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Sands To Run For President Of Nacac

By BRENT STUBBS

Senior Sports Reporter

bstubbd@tribunemedia.net

BY Tuesday, former Bahamas Association of Athletic Associations president and public relations officer Mike Sands will know whether or not he will become the fifth president of the North America, Central American and Caribbean Athletic Association.

Sands will be one of five persons vying for the post, currently held by Victor Lopez, when the NACAC electoral process takes place in Queretaro, Mexico, prior to the start of the Under-18 and Under-23 Championships, scheduled for July 5-7.

With the endorsement from the BAAA, Sands will be vying for votes from the 31 active memberships in the region, inclusive of Canada, North America, Central America and the Caribbean. "I'm excited about the process. I've been working diligently visiting a number of those member associations as well," said Sands, who left for Mexico on Saturday and will celebrate his birthday today during the NACAC Congress.

If elected, Sands will also take a seat on the International Amateur Athletic Federation's board as the area representative.

It would also mean that Pauline Davis-Thnmpson's bid to remain on the IAAF Board could be in jeopardy as it's hard to have two members from on country elected in the same year.

The IAAF will go to the polls to select its new administration during its congress in September in Doha, Qatar, just before the start of the IAAF World Championships, scheduled for September 27 to October 6.

Like Davis-Thompson's campaign to secure her first IAAF election spot in 2007, Sands said his came with a hefty price, but it has been worth it so far.

"It was very taxing financially. With the support of corporate Bahamas along with my personal funds, we were able to reach this far," Sands said.

"We are at the finish line, so there's no stopping right now. The finances are still a challenge, but notwithstanding that I am grateful to several persons who came forth and assisted with this venture along with my finances."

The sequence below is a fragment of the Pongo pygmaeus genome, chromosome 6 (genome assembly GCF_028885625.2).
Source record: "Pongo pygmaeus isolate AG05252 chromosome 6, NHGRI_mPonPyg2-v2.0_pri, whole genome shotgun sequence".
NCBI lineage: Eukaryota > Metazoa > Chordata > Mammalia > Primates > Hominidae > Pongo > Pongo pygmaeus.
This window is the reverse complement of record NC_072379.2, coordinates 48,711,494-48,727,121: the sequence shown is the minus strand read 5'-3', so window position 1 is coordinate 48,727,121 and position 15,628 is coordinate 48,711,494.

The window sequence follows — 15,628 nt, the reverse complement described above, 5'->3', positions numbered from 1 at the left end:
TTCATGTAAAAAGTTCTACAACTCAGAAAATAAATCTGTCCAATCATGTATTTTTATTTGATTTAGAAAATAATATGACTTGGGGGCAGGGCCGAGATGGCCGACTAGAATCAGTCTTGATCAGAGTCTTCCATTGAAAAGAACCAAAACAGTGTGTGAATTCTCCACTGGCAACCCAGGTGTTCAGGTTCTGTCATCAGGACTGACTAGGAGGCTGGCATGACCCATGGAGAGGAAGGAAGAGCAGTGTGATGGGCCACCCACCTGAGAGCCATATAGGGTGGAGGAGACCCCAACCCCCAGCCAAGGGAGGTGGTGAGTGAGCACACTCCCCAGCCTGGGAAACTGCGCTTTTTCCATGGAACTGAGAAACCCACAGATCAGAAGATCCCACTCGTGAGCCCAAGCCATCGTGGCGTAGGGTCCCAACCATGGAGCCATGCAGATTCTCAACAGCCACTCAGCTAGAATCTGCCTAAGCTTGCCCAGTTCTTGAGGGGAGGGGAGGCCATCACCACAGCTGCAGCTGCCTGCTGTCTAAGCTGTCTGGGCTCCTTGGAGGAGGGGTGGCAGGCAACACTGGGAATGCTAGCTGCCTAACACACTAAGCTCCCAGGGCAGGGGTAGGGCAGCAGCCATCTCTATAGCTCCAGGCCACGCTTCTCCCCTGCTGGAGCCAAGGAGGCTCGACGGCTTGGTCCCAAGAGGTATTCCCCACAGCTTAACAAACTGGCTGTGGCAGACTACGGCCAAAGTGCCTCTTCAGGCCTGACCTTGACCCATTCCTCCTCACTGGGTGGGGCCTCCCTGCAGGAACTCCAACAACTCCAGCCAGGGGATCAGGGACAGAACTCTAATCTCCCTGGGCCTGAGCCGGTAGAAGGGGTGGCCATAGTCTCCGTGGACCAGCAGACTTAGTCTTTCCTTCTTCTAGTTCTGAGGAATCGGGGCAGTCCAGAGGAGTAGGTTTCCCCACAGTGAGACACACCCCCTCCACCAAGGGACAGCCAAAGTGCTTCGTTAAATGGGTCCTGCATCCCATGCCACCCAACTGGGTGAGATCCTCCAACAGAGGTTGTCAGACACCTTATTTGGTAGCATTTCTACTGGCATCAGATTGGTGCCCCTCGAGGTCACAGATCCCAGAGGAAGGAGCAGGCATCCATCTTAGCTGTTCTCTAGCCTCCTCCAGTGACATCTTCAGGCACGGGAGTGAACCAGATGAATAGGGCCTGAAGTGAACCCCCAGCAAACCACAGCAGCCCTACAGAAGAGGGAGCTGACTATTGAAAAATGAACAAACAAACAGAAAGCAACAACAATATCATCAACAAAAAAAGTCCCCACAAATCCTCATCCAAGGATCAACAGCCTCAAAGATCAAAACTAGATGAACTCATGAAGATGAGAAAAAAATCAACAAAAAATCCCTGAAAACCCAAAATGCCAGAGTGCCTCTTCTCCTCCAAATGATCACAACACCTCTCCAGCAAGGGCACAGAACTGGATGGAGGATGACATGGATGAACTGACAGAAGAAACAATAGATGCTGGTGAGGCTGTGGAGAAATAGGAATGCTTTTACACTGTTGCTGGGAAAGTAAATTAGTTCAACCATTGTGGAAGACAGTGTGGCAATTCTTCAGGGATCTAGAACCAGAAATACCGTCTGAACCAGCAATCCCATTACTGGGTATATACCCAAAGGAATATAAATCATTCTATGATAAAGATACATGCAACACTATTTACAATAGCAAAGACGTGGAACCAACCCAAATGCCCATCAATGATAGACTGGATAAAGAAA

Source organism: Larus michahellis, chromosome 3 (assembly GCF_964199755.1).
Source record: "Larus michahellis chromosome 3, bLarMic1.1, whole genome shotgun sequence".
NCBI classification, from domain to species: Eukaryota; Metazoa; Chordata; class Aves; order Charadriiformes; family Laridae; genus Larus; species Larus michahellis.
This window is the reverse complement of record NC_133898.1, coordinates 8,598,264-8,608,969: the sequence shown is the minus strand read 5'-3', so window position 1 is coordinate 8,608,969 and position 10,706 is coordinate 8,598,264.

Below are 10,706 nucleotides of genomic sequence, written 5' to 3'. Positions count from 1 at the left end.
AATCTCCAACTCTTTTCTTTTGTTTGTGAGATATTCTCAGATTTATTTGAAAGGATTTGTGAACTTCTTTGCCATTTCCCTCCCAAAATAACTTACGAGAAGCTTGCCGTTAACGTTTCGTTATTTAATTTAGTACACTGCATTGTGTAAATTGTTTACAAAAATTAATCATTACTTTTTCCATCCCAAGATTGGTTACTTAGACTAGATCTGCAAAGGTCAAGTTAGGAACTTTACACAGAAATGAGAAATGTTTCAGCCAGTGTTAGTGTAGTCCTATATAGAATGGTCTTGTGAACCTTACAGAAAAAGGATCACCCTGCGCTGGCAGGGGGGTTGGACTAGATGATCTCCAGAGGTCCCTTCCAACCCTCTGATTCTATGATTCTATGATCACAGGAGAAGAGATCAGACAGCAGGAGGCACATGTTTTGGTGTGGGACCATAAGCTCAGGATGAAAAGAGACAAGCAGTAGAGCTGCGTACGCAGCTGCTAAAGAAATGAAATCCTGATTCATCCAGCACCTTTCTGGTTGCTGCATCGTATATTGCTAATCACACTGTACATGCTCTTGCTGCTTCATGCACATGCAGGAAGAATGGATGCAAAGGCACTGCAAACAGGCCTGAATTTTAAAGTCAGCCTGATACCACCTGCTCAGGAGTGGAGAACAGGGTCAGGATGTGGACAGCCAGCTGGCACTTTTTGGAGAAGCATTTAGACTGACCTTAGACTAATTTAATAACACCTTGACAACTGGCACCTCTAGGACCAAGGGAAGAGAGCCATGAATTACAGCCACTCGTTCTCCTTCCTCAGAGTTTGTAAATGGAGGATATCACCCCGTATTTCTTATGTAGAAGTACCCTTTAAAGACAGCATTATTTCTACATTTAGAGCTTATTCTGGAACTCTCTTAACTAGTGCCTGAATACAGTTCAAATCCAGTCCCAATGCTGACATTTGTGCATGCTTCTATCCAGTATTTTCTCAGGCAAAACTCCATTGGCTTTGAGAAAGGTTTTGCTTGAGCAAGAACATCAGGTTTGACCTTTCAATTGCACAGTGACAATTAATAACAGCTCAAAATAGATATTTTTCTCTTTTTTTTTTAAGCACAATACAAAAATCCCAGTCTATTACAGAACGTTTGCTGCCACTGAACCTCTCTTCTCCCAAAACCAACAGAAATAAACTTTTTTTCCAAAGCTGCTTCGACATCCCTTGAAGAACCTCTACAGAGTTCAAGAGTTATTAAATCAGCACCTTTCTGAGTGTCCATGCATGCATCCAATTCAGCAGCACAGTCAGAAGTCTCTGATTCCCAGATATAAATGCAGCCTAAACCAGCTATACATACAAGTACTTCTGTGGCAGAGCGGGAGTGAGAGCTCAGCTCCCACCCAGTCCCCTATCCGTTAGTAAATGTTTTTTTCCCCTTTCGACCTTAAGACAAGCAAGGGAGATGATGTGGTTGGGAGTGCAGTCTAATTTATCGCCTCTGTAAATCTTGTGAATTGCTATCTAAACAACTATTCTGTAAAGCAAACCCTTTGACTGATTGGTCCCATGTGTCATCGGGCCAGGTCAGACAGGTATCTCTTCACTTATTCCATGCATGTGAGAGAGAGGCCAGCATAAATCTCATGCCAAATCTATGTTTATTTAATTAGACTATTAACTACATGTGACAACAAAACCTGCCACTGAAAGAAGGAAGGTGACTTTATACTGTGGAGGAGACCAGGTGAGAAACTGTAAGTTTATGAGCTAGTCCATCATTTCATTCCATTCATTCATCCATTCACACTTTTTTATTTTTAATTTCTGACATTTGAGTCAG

When you want something and you want it bad enough, Sands said one should not have to worry about the obstacles that stand in his way. He just has to keep his eyes on the prize and prepare for the finish line. "Fortunately for me, I'm familiar with the vast majority of the member federations, obviously with my sting in the BAAA and my involvement in the sport over the many years," Sands said.

"So the campaign was very easy. It's a question of choices now for the member federations. Incidentally there are five candidates vying for this position with 31 votes. It's myself, Mexico, Haiti, Jamaica and Trinidad & Tobago."

Sands, however, said all of the candidates are friends, but he has asked the voting delegates to look at the candidates and what they have to offer. If they do, he's confident that his record will speak for itself.

"Hopefully come July 2, I would be your area president for NACAC," he projected.

If elected, Sands said it's his goal to ensure that NACAC becomes one of the most successful areas in the IAAF Family as the organisation is on the verge of a transformation and NACAC has to follow suit.

"One of the first things that I would like to do is to do an assessment of each member federation and that assessment would take the place of what I would call a spot analysis," he pointed out.

"The intent is to sit with each member federation and to give them the time and attention that they need so that we can build the area federation by federation. Once we can sit down with them and identify the areas, we can build a strong region."

With the headquarters based in Puerto Rico where outgoing president Victor Lopez resided, if elected, Sands said there is a strong possibility that the headquarters could be moved to the Bahamas.

And with little background in Spanish, Sands said he knows it will be a challenge working with the Spanish-speaking countries like Costa Rica, Guatemala, Honduras, Nicaragua, El Salvador and Belize.

But having travelled to all of those countries, he said they will address the issue so that they can communicate effectively with those countries.

However, he said Jamaica's Teddy McCook, who served as president prior to Lopez, had no Spanish background, but he was very effective and he was highly regarded in those areas.

When NACAC gave birth in 1988, Amadeo Francis of Puerto Rico served as the inaugural president. He was re-elected in 1999 and occupied the chair until 2007.

That year, Neville "Teddy" McCook of Jamaica was elected as new president. McCook was re-elected and served up to the time of his death on February 11, 2013.

In the interim, Alain Jean-Pierre of Haiti, who was the treasurer at the time and president of the Central American and Caribbean Athletic Confederation (CACAC), filled in.

Then on August 7, 2013, Lopez was elected as the new president, serving until 2015. He was also president of the Association of Panamerican Athletics (APA). He goes into the NACAC elections as the outgoing president.

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